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Airline Issues Strike Warning

Aerospace: If pilots walk out, British Airways says, it will postpone $10-billion order to Boeing.

July 11, 1996|From Bloomberg Business News

LONDON — British Airways said it would postpone orders for 68 Boeing Co. aircraft worth $10 billion and take a range of other drastic cost-cutting measures if its pilots go ahead with a strike set to begin Tuesday.

It was the latest in a series of warnings from BA about how a pilots' strike would affect its operations. Analysts and observers of the process are unsure whether the measures are bluster or fixed plans on which the airline would follow through.

In a direct threat to the most entrenched group of angry pilots, BA Chief Executive Robert Ayling said the company is considering the sale of its shorthaul Dan-Air carrier, which operates from Gatwick Airport south of London.

"Quite what the transaction would look like, it's too early to say," Ayling told reporters before talking to British Parliament members about an upcoming alliance with American Airlines Inc.

The strike threat, from the British Air Line Pilots Assn., comes as BA is attempting to show its alliance with American won't unfairly restrict competition in the airline business as Europe opens the industry to competition.

And the scuffle over its operations at Gatwick speaks to the heart of what's leading BALPA to strike. The union complains the 280 pilots with Dan-Air receive pay of $31,000 a year, less than a third of the average for the rest of BA's pilots.

BA, which employs nearly 600 at Dan-Air, claims pay must be lower on that carrier because its short-haul operations to European vacation resorts compete with many other airlines.

The airline said it also plans to ban employees from working overtime, stop recruiting new employees, cancel its advertising, end training programs and bar top managers from taking vacations during the strike.

Ayling briefed 200 senior managers earlier this week on the measures after the carrier's board of directors approved them.

The biggest-ticket item in the cost-cutting package was delaying the aircraft orders.

"The main objective remains to not have the strike, but we're concerned about the level of disruption if there were a strike," said BA spokesman Dave Snelling.

BA and BALPA officials resumed contract talks Wednesday aimed at averting the strike. After more than five hours of talks Tuesday, the two sides issued a joint statement saying they wished to resolve the dispute "as soon as possible."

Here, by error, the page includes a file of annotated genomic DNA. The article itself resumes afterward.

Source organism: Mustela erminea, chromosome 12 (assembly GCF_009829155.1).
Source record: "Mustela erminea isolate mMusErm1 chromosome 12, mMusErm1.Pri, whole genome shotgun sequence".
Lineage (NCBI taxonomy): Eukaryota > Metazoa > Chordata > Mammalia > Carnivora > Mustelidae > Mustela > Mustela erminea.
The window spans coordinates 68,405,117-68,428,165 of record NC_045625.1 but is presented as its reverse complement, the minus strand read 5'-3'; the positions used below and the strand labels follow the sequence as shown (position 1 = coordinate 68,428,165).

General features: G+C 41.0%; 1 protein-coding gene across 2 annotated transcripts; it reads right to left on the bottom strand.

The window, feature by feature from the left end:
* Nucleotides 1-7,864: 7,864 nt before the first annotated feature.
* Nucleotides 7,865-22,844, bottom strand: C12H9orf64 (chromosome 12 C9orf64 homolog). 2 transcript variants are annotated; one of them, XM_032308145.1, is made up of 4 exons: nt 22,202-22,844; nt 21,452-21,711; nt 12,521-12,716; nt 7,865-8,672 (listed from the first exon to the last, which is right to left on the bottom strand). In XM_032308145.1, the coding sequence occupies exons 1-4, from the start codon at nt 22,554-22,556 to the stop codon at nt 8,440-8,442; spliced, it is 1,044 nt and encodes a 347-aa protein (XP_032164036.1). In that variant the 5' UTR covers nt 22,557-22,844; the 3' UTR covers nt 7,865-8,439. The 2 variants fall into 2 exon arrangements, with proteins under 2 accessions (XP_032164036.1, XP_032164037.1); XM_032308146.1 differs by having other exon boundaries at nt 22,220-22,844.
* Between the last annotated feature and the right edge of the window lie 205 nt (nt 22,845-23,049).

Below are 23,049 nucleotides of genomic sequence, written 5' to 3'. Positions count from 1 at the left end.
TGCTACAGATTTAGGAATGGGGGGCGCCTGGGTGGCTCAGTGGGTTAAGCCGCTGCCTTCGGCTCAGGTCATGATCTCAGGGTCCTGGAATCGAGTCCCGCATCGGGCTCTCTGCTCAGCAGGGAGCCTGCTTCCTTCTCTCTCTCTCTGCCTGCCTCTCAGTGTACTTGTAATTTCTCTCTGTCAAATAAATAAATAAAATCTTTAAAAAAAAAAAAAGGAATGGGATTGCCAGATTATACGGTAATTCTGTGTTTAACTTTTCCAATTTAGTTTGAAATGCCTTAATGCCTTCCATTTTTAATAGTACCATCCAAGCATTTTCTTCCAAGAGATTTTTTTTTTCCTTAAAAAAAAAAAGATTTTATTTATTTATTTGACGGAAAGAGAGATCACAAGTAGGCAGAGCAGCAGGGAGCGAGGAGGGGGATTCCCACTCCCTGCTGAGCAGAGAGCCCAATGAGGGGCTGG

The union, which represents 3,164 of BA's 3,844 pilots and flight engineers, says that a strike would cost the airline $62 million a day and cripple its operations.

Snelling said the airline could keep some planes flying with the 680 pilots and flight engineers who aren't members of the union. He said most of the flights would be grounded, however, because the board had decided to use the down time to accelerate refurbishment and maintenance of its aircraft.

BA carries 100,000 people a day, about two-thirds of them tourists, at this time of the year, Snelling said. He added that although the airline will try to send passengers to other airlines, it could be difficult because the strike would come at the height of the summer tourist season.

The union alleges that it's being asked to shoulder too much of the airline's plans to cut $1.55 billion of costs over the next three years.

It wants higher salaries for lower-paid pilots in BA's European operations out Gatwick Airport. It's also upset about BA's plan to cut the wage scale for new pilots by about 15%.

British Airways has said it's open to discussion on several of the pilots' demands. It has already offered, for example, to raise the pay of the Gatwick pilots by 9% in return for a similar increase in working hours.

The raise would come on top of BA's offer of a 3.6% pay increase for 1996, backdated to Jan. 1, and an increase of a half-percentage point above the rate of inflation in 1997. BA is also offering a bonus worth four weeks of pay.

Snelling said BA might not be able to offer a bonus next year if the pilots proceed with the strike.

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